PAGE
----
5 Reasons Why Burying Dead People Is Bad for the Environment

Forget black at a funeral Ė itís time to start thinking green. Death is inevitable, but we arenít obligated to bury our loved ones underground just because thatís the way itís always been done, particularly when these rituals arenít environmentally friendly. While it may be hard to convince people to abandon this traditional approach to funerals, perhaps theyíll better understand the reasoning when they see the kind of ecologically damage burials are responsible for:

1. Spreading Toxins

Embalming is a nice way to preserve a body for viewing during a funeral, but what happens to all of those chemicals afterwards? They get buried underground. Embalming fluids is made of toxins and other cancer-causing chemicals like formaldehyde, methanol, glycerin and phenol, none of which you would intentionally want to put into the ground.

With over 800,000 gallons of formaldehyde entering the ground via burials in the U.S. each year, thatís a lot of gross material that can slowly poison not only the animals and plants in the area, but also nearby water supplies.

2. Deforestation

Money doesnít grow on trees, but caskets essentially do. Each year, 4 million acres of trees are chopped down specifically to construct coffins. Itís a shame that not only does a person have to die before a funeral is held, but countless trees also have to meet their demises as well. On 10 acres of your average cemetery, there is enough wood underground to build 40 houses.

3. Cemeteries Need Too Much Water

Those lush lawns you see at most cemeteries are not accidental Ė groundskeepers use a lot of water to keep†the grass nice and green. While the lawns help keep an otherwise depressing place looking beautiful, all that water is a nightmare from a conservation standpoint.

In California, the recent drought has forced cemeteries to re-examine their business processes. Some of the larger cemeteries spend upwards of $100,000 during summer months just to keep their grounds green!

4. Flowers Left on Graves Have a Sad History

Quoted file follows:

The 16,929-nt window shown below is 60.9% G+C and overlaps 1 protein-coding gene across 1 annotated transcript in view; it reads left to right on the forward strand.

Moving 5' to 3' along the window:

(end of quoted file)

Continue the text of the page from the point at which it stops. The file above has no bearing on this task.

While itís a nice gesture to leave flowers in remembrance for a loved one at his or her grave, itís not necessarily an ecologically responsible one. The problems go well beyond just killing flowers Ė most flowers used in U.S. funerals were actually grown in South America facilities with the aid of excessive amounts of pesticides. These pesticides escape into the water and air and cause health effects for nearby animals Ė not to mention for the workers who grow and pick the flowers.

5. Space

When you think of finite resources on earth, one important resources that often gets overlooked is pure space. The planet only has so much land available, and with a booming population, thereís only so much space.

As the baby boomer ages, the U.S. is currently facing a cemetery crisis: Either we need to devote more space to cemeteries or reject the traditional approach to burials. While itís nice to honor the dead with space of their own, itís probably not sustainable to continue allowing everyone to have their own plot of land.

The good news is that there are reasonable alternatives to traditional burial. Progressive funeral homes like Undertaking LA are starting to offer environmentally conscious funeral options. Itís all part of the greater green burial movement, with one of the more popular new ideas being to put deceased loves own in biodegradable urns†that eventually sprout into trees.